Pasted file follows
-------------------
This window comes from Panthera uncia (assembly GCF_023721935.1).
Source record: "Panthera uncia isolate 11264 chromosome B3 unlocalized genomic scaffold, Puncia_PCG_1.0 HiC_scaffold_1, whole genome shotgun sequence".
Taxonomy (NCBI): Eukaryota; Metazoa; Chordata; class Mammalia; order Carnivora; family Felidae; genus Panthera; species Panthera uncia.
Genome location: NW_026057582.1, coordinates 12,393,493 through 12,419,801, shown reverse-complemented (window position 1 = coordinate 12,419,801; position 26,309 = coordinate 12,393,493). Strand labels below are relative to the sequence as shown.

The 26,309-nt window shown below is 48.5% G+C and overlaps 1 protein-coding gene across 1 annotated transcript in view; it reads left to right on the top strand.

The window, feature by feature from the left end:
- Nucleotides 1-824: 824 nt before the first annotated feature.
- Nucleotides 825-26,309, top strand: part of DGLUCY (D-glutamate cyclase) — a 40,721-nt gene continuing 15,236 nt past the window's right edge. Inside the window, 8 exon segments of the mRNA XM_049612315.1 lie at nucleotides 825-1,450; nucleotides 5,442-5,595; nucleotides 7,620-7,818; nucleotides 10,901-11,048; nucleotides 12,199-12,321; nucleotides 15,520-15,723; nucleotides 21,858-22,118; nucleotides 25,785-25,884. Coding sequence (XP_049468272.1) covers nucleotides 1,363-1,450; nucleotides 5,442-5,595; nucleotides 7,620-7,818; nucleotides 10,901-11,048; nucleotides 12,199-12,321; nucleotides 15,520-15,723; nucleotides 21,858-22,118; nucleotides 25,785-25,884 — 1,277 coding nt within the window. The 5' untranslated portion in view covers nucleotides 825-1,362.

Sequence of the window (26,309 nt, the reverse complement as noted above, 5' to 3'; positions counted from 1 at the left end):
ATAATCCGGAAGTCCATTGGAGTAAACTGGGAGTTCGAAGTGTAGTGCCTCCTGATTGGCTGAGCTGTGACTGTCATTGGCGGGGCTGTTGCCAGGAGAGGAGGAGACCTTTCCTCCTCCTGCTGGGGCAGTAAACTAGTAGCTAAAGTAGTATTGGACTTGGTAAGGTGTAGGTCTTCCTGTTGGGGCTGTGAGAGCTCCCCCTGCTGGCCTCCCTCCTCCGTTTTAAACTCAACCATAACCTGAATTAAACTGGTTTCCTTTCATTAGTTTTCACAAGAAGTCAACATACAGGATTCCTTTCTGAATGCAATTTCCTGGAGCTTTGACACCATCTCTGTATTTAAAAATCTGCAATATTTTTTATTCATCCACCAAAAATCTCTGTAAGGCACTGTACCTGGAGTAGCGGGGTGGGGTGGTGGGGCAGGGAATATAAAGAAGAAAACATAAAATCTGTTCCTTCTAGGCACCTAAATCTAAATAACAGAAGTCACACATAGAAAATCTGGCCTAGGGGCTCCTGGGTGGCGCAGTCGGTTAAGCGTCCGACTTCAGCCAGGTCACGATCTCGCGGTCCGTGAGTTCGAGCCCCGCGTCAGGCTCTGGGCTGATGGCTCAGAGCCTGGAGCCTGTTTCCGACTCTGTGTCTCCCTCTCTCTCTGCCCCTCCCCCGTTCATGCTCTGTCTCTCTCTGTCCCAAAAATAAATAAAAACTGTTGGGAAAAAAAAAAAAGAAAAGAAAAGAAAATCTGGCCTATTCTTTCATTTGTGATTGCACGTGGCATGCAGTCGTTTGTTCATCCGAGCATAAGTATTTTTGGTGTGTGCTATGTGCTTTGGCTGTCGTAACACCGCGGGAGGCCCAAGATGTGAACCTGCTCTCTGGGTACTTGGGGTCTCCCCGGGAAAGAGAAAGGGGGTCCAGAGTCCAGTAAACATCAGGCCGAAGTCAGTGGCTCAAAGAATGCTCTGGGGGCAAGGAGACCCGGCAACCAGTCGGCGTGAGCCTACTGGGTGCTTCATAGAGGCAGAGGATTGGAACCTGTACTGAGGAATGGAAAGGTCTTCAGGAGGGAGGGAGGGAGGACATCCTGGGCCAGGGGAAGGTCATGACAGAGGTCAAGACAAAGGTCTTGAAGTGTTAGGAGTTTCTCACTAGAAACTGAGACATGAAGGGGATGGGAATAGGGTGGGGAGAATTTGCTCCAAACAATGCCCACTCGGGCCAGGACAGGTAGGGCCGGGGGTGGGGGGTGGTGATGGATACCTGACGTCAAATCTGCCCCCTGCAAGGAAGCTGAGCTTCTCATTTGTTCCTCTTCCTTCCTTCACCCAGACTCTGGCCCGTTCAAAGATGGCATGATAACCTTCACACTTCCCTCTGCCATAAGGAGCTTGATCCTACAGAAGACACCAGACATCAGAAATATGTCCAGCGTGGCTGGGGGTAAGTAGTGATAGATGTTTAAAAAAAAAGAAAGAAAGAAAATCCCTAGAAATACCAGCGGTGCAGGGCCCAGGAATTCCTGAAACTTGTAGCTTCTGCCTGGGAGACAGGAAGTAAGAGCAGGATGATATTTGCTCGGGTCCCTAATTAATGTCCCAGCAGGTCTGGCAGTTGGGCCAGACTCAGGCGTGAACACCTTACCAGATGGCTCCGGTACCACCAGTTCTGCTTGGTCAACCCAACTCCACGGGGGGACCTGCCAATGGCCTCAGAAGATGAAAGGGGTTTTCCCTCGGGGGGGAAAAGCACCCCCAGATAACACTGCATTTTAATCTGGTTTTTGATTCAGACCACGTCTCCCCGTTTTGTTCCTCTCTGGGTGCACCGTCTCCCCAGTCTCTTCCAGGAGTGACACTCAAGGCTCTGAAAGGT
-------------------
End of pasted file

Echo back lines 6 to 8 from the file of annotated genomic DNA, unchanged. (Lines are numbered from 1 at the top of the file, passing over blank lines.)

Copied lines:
The window, feature by feature from the left end:
- Nucleotides 1-824: 824 nt before the first annotated feature.
- Nucleotides 825-26,309, top strand: part of DGLUCY (D-glutamate cyclase) — a 40,721-nt gene continuing 15,236 nt past the window's right edge. Inside the window, 8 exon segments of the mRNA XM_049612315.1 lie at nucleotides 825-1,450; nucleotides 5,442-5,595; nucleotides 7,620-7,818; nucleotides 10,901-11,048; nucleotides 12,199-12,321; nucleotides 15,520-15,723; nucleotides 21,858-22,118; nucleotides 25,785-25,884. Coding sequence (XP_049468272.1) covers nucleotides 1,363-1,450; nucleotides 5,442-5,595; nucleotides 7,620-7,818; nucleotides 10,901-11,048; nucleotides 12,199-12,321; nucleotides 15,520-15,723; nucleotides 21,858-22,118; nucleotides 25,785-25,884 — 1,277 coding nt within the window. The 5' untranslated portion in view covers nucleotides 825-1,362.